[Histonet] antibody validation
Timothy.Morken <@t> ucsfmedctr.org
Fri Sep 11 10:50:44 CDT 2009
We follow pretty much what you outline below. I believe following strict and comprehensive validation will save you headaches later on. You want to 1) convince yourself that the antibody works as advertised and as expected according to the literature and 2)Identify and solve any technical issues that may cause spurious results. You can't do that with a one-off test of one tissue sample. After a well-done validation you should have great confidence that it is being done right and works correctly. It is very useful to have the validation data in hand if anyone questions your test results.
Recommendations for Improved Standardization of Immunohistochemistry, Goldstein, NS, et.al., and members of Ad-Hoc Committee on Immunohistochemical Standardization, Appl Immunohistochem Mol Morph, 2007 15(2): 124-133
A Practical Approach for Evaluating New Antibodies in the Clinical Immunohistochemistry Laboratory, Hsi, ED, Arc Pathol Lab Med. 2001; 125: 289-294
Quality Assurance For Immuncytochemistry: Approved Guideline, Clinical Laboratory Standards Institute (formerly NCCLS), Wayne PA, USA, publication MM4-A, Vol. 19, No. 26, 1999. www.clsi.org
Book chapters on IHC Validation and QC:
Quality Management in Immunohistochemistry, Brown RW, in Quality Management in Anatomic Pathology, Nakhleh RE, and Fitzgibbons PL, Eds. College of American Pathologists, Northfield, IL, USA, 2005. www.cap.org.
Theoretical and Practical Aspects of Test Performance, in Immunohistology: A Diagnostic Tool for the Surgical Pathologist. 3rd. Ed., Volume 19 in Major Problems in Pathology, Taylor CR and Cote RJ, Eds., W.B Saunders, Philadelphia, 2005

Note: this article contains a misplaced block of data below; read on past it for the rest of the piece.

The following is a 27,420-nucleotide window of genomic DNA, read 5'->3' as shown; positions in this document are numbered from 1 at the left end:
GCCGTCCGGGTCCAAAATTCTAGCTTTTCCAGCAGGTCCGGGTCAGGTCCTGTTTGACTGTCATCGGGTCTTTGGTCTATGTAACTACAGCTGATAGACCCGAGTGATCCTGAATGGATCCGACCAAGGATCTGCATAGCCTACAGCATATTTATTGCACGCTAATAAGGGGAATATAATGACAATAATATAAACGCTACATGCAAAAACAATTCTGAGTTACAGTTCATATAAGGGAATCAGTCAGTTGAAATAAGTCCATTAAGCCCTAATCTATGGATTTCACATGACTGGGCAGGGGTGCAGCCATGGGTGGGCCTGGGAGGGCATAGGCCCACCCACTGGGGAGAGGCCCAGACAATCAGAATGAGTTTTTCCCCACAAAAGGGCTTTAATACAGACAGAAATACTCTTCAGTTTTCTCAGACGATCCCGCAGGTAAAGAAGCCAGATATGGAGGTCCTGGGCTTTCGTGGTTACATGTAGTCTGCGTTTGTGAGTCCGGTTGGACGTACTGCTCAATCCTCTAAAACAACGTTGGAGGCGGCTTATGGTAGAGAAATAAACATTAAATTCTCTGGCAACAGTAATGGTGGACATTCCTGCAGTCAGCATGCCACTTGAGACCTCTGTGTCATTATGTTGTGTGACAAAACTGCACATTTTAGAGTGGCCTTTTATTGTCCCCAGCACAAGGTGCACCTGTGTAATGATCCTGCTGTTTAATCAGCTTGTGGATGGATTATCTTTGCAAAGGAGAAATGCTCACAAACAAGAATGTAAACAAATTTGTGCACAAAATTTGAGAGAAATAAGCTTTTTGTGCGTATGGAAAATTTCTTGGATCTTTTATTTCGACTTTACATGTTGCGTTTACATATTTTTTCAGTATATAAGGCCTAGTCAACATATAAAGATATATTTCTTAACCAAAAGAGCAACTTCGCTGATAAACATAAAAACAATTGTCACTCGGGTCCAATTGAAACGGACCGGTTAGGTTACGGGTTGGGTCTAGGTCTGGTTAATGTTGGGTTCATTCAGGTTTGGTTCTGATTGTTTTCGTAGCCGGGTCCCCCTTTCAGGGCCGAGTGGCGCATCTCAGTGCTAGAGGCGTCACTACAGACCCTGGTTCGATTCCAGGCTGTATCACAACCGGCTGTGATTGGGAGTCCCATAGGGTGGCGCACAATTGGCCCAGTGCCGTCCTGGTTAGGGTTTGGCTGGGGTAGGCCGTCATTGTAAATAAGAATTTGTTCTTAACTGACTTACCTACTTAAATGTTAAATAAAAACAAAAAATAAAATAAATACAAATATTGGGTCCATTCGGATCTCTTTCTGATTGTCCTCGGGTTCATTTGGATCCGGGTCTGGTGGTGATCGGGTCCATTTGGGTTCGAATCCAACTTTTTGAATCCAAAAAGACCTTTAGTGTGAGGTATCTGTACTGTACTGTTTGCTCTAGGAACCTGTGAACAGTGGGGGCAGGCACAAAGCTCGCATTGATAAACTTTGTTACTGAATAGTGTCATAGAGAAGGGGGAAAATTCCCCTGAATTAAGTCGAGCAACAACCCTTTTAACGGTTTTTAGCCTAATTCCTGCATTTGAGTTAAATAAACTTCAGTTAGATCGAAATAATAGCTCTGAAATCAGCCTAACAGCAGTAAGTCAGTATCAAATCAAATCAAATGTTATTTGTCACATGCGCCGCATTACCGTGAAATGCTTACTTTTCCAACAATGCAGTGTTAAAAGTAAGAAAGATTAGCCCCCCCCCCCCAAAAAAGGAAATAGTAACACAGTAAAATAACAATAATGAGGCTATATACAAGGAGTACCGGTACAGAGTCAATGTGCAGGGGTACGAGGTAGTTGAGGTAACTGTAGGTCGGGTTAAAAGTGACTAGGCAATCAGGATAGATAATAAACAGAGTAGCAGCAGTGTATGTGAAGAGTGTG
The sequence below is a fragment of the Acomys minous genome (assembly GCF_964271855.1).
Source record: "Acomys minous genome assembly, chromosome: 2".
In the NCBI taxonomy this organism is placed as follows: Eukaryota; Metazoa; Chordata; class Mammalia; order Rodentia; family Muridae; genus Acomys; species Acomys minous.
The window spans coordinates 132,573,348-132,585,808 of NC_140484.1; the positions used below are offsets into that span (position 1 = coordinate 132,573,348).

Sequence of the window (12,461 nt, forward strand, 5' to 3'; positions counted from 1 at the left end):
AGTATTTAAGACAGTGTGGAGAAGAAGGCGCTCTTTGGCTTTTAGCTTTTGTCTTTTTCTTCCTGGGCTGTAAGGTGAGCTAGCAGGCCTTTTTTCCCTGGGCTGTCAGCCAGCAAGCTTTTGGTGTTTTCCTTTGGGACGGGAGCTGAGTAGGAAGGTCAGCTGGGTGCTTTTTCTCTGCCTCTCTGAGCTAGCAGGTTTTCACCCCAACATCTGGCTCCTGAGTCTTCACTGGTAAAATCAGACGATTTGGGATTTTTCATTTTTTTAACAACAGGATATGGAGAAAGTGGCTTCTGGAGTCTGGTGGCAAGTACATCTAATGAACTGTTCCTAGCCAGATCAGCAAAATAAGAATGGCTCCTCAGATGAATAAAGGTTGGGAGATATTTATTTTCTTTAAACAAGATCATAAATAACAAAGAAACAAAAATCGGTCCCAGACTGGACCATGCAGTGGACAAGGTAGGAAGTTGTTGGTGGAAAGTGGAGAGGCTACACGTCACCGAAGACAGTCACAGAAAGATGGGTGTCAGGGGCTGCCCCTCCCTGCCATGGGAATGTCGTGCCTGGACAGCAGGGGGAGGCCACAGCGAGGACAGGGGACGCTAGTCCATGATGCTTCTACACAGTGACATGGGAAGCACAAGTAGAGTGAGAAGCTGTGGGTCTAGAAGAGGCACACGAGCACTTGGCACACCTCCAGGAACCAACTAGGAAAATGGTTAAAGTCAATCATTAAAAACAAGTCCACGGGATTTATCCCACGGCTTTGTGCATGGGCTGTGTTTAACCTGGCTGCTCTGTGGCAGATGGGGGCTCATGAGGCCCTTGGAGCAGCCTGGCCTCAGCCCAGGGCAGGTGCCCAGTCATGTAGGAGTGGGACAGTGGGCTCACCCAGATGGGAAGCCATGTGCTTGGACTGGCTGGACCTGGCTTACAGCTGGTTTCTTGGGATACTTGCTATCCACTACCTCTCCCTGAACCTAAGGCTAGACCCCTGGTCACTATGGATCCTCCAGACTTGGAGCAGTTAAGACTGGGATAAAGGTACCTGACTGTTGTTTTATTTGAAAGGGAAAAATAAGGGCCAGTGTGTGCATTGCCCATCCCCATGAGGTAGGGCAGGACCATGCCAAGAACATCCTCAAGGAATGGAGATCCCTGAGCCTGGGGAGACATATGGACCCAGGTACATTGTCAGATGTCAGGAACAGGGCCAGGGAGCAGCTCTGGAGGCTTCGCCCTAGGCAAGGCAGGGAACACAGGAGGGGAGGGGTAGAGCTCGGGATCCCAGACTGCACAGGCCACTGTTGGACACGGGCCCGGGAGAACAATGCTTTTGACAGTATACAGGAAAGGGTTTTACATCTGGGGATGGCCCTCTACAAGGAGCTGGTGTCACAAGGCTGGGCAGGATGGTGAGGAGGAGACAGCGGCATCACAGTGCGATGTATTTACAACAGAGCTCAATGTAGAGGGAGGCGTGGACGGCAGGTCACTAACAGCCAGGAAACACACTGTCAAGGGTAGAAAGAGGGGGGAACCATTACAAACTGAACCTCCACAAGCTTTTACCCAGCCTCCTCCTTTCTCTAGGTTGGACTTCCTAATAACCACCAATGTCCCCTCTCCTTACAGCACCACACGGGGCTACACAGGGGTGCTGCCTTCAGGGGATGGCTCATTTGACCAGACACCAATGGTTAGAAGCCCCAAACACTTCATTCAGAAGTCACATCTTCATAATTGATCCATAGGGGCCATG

Immunohistochemistry Quality Control, Hladik, CL and White, CL, in Theory and Practice of Histological Techniques, 4th Ed., Bancroft JD and Gamble M, Eds., Churchill Livingstone, 2007
Techniques of Immunohistochemistry: Principles, Pitfalls and Standardization, Taylor CR, et.al., in Diagnostic Immunohistochemistry, Dabbs, DJ, Ed., 2nd Edition, Churchill Livingstone,
Supervisor, Histology / IPOX
UCSF Medical Center
San Francisco, CA
From: histonet-bounces <@t> lists.utsouthwestern.edu [mailto:histonet-bounces <@t> lists.utsouthwestern.edu] On Behalf Of Akemi Allison-Tacha
Sent: Friday, September 11, 2009 8:21 AM
Subject: [Histonet] antibody validation
Good Morning and Happy Friday out there in Histo-Land!
I would like your assistance in an issue that I have just become aware of regarding antibody validation. I have been requested to bring on-board approximately (7) new antibodies in the immediate future, and several antibodies later.
Although, many of you who know me realize I have worked in IHC R&D for a well known IHC company for many years, it has been a while since I have overseen a clinical IHC lab. I would like your assistance and input on how you are validating new antibodies. Not counting Her2-neu, it has been my understanding that it is recommended to test samples with varying antigen expression from 10-15 cases. Furthermore, you should check for Sensitivity: expression range of Positive cases, low to high (10-15 cases). Specificity: (+) vs expected (-) cases/tissues (10-15 cases) and Precision (Reproducibility):
It has been my practice that any changes that are made to existing protocols, such as a new detection kit or antigen retrieval methodology, also requires re-validation.
I am curious how you approach validation. Also, do any of you just use a single known positive control for that antibody, and run it, and if it is positive, feel that it is satisfactory, and put it on-line for testing.
Thank you in advance for your input, and have a great weekend!
Akemi Allison-Tacha BS, HT(ASCP)HTL
105A Cooper Court, Los Gatos, CA 95032
(W) E-Mail: aallison-tacha <@t> apmglab.com
(P) E-Mail: akemiat3377 <@t> yahoo.com
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